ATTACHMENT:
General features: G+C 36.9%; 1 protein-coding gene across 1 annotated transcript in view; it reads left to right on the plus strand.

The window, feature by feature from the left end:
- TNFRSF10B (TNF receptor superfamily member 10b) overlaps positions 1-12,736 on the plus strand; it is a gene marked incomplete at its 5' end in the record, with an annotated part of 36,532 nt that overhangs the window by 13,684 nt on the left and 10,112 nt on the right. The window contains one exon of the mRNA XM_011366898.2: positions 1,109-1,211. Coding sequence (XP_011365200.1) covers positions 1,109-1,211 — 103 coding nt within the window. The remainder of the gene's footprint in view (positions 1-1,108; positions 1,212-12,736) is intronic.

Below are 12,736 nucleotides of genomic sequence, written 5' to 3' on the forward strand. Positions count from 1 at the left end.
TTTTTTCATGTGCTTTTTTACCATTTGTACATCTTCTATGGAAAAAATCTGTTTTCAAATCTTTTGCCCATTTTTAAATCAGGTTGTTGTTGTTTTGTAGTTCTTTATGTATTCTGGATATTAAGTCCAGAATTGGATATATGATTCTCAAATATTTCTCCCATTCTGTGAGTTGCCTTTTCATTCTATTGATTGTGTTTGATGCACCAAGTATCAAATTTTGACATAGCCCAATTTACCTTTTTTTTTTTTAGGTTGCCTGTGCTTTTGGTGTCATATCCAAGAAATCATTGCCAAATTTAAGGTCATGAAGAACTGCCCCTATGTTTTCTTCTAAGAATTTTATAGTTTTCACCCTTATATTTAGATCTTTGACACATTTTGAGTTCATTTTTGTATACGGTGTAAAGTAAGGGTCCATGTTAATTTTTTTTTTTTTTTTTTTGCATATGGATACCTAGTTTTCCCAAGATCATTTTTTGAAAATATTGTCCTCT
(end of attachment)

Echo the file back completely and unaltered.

General features: G+C 36.9%; 1 protein-coding gene across 1 annotated transcript in view; it reads left to right on the plus strand.

The window, feature by feature from the left end:
- TNFRSF10B (TNF receptor superfamily member 10b) overlaps positions 1-12,736 on the plus strand; it is a gene marked incomplete at its 5' end in the record, with an annotated part of 36,532 nt that overhangs the window by 13,684 nt on the left and 10,112 nt on the right. The window contains one exon of the mRNA XM_011366898.2: positions 1,109-1,211. Coding sequence (XP_011365200.1) covers positions 1,109-1,211 — 103 coding nt within the window. The remainder of the gene's footprint in view (positions 1-1,108; positions 1,212-12,736) is intronic.

Below are 12,736 nucleotides of genomic sequence, written 5' to 3' on the forward strand. Positions count from 1 at the left end.
TTTTTTCATGTGCTTTTTTACCATTTGTACATCTTCTATGGAAAAAATCTGTTTTCAAATCTTTTGCCCATTTTTAAATCAGGTTGTTGTTGTTTTGTAGTTCTTTATGTATTCTGGATATTAAGTCCAGAATTGGATATATGATTCTCAAATATTTCTCCCATTCTGTGAGTTGCCTTTTCATTCTATTGATTGTGTTTGATGCACCAAGTATCAAATTTTGACATAGCCCAATTTACCTTTTTTTTTTTTAGGTTGCCTGTGCTTTTGGTGTCATATCCAAGAAATCATTGCCAAATTTAAGGTCATGAAGAACTGCCCCTATGTTTTCTTCTAAGAATTTTATAGTTTTCACCCTTATATTTAGATCTTTGACACATTTTGAGTTCATTTTTGTATACGGTGTAAAGTAAGGGTCCATGTTAATTTTTTTTTTTTTTTTTTTGCATATGGATACCTAGTTTTCCCAAGATCATTTTTTGAAAATATTGTCCTCT